Much has been written about the adoption of technology from an industry perspective. Clay Christensen in The Innovator's Dilemma, Geoffrey Moore in Crossing the Chasm, and Malcolm Gadwell in Tipping Point all articulate models for the adoption (or lack thereof) of technologies based on their position in the product lifecycle.
However, as interesting as these models are, they provide little solace to the individual customer who is trying to decide whether to purchase and rollout a specific technology for his or her own business. All of the preceding authors discuss technology at a macro level: its adoption by the market in terms of volume of customers. But for each customer, there is a second, more important adoption that occurs after the purchase: the rollout and, hopefully, successful integration of the technology into their specific business processes.
The problem is that no matter how "successful" a product is in the market, there is no guarantee it will actually prove to be effective when applied to a specific business situation. SAP may be the poster child for this syndrome, where several large-scale implementations are rumored to have proven unusable in the end and ultimately had to be abandoned.
So, what does determine if a technology can successfully be incorporated into an existing business environment? The answer is not related to the technology's current marketing position or "disruptiveness" -- although that will impact the outcome. The real attributes that influence the success or failure of technology rollout in an individual business are all related to the business itself: its culture, its environment, and its history.
Traditional Technology Rollout Plans
Any corporate technology plan worth its salt includes an adoption chart showing the expected rollout over time. These charts fall into two categories: the "s" curve and the stairstep.
The "s" curve shows a slow but steady adoption shifting to a steep climb flattening out at a plateau, usually marked by 100% of the target audience. This model follows the "chasm" or "tipping point" theory where at some time enough early adopters are using the technology that word of mouth takes effect and rollout becomes self-realizing. Adoption ramps up until success is achieved. (Here is an example.)
The stairstep is a more phased approach and assumes adoption based on the ability to train users. The steps in the chart are usually based on incrementally adding divisions or projects as the technology is rolled out progressively through the corporation.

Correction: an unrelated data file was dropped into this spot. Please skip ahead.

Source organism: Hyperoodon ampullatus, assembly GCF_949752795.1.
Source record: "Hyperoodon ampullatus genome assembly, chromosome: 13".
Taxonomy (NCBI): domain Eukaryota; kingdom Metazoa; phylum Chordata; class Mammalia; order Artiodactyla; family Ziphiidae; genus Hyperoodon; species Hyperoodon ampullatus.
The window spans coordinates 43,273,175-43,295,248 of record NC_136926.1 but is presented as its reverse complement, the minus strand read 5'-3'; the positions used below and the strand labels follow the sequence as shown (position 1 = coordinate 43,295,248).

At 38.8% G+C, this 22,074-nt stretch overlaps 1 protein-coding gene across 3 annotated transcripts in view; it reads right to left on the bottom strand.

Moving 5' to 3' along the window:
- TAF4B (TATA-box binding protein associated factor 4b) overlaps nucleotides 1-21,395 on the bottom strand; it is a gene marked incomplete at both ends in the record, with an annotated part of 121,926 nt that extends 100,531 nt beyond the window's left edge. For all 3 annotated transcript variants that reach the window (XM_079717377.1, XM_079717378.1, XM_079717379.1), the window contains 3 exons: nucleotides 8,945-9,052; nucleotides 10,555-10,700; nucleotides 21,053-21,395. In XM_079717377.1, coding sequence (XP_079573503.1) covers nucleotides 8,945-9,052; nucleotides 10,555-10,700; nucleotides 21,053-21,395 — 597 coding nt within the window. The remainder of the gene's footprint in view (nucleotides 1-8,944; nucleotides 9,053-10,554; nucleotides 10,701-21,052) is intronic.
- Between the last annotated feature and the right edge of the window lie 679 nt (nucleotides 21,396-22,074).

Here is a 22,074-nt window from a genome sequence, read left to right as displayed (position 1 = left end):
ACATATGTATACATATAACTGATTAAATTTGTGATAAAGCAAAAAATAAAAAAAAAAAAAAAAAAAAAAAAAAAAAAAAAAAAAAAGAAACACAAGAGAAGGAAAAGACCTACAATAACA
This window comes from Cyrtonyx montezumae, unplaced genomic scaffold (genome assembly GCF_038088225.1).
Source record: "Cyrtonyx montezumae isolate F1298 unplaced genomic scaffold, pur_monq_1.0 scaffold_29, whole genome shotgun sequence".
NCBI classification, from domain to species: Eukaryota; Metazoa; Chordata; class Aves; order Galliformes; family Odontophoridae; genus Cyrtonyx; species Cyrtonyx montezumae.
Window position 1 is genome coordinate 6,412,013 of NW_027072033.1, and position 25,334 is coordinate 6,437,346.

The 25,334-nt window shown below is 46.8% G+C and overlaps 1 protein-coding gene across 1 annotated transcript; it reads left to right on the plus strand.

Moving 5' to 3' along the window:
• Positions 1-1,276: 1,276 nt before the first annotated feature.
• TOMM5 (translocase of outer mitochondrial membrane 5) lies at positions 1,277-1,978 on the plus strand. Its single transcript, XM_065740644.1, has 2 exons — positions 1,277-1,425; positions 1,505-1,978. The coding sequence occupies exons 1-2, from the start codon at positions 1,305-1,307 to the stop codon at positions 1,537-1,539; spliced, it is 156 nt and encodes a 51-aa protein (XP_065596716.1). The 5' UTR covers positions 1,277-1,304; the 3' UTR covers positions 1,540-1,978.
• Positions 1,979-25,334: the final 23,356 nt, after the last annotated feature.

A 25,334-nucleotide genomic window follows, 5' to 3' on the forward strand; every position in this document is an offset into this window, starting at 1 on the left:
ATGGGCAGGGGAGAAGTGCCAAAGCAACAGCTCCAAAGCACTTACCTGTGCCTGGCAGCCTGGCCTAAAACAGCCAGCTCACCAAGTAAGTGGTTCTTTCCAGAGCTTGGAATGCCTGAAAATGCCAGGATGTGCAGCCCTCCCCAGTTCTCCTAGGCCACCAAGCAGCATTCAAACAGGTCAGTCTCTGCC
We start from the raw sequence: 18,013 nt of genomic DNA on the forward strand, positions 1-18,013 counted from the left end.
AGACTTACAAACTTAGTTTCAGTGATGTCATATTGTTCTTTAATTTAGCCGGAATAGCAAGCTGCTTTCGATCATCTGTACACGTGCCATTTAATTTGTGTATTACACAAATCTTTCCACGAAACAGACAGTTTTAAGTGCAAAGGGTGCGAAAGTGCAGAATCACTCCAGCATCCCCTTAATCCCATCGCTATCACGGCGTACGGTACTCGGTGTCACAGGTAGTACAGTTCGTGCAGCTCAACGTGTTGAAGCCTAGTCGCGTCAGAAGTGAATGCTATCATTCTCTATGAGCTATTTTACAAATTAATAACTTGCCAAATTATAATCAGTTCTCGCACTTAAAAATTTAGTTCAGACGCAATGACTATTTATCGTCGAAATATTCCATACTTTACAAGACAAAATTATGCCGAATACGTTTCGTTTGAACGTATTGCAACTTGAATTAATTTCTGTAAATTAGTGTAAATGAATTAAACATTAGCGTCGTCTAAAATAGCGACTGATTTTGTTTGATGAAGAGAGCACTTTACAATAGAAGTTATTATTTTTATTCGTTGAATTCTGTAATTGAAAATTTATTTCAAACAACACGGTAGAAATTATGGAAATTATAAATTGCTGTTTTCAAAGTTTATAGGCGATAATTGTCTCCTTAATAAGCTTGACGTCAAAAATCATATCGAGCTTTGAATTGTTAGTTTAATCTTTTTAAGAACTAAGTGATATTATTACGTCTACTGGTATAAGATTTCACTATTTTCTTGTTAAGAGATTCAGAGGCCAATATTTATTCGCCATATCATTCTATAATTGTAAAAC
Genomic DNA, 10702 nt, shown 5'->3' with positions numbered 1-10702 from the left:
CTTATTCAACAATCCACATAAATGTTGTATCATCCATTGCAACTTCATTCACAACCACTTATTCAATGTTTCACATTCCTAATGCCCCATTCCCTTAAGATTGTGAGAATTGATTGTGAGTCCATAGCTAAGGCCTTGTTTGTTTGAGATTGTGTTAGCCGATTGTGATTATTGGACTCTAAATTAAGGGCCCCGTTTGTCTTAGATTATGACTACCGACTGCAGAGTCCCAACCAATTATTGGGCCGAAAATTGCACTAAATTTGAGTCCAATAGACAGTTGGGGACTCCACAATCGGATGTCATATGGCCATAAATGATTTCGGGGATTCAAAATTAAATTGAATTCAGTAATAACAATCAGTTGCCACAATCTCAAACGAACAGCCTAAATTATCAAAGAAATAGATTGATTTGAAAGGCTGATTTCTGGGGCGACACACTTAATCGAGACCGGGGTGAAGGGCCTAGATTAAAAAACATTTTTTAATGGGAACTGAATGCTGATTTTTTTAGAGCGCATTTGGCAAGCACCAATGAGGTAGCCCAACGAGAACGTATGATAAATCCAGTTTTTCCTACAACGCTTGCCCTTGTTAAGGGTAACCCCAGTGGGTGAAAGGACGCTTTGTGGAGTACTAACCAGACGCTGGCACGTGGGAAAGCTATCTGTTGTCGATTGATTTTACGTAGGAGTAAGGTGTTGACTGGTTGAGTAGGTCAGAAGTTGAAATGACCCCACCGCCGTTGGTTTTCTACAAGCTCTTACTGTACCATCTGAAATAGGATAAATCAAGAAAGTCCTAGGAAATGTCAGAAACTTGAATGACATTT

Neither chart takes into consideration that employees may choose not to use the new technology or may actively resist using it. And as much as we would like to think it doesn't happen, these are the real reasons technologies fail. There may be technical problems. There may be bugs and system failures. But ultimately what determines any technology's success or failure is whether the target employees agree to use it or not.
Understanding the Technology Adoption Curves
Where traditionally adoption is seen as a single curve, there are actually three equally important variables that need to be considered:
- Adoption rate
- Rejection rate
- Misuse and abuse
Therefore, the real adoption might look something like the following diagram
Adoption is the number of employees actively using the technology. Resistance is the opposite of adoption; it is the number of employees who refuse to use the technology or actively complain about it to their friends and colleagues. Misuse is the number of users who are using the technology, but in ways it was not intended (and usually for activities that should not be encouraged).
Real adoption rates are more erratic and event driven than the theoretical s-curve or stairstep. There is usually a series of "bumps" with each announcement or management memo concerning the new product. However, usage then drops off after the bump. Why? Because unless the users see a direct impact on their own jobs, there is no incentive for them to keep using the new technology (beyond management dictate). So with each memo more people will try it; some will stick with it, but others will stop.
Resistance is difficult to measure, but has a real and significant impact on adoption. If users find the technology objectionable, too hard to use, or simply burdensome, they will avoid it, work around it, or use it grudgingly (and often badly). Resistance will tend to exaggerate the spikes and can often lead to a drop off of usage over time.
Misuse is the hardest to account for, but is again a serious problem. The classic example of misuse is email: many users in large corporations use email as an archiving tool -- emailing themselves documents as a way of saving them (rather than leaving them on their PC and risk their loss). The result is quick saturation of the mail storage system with little or no way to sort out the "misused" mails from real business correspondence.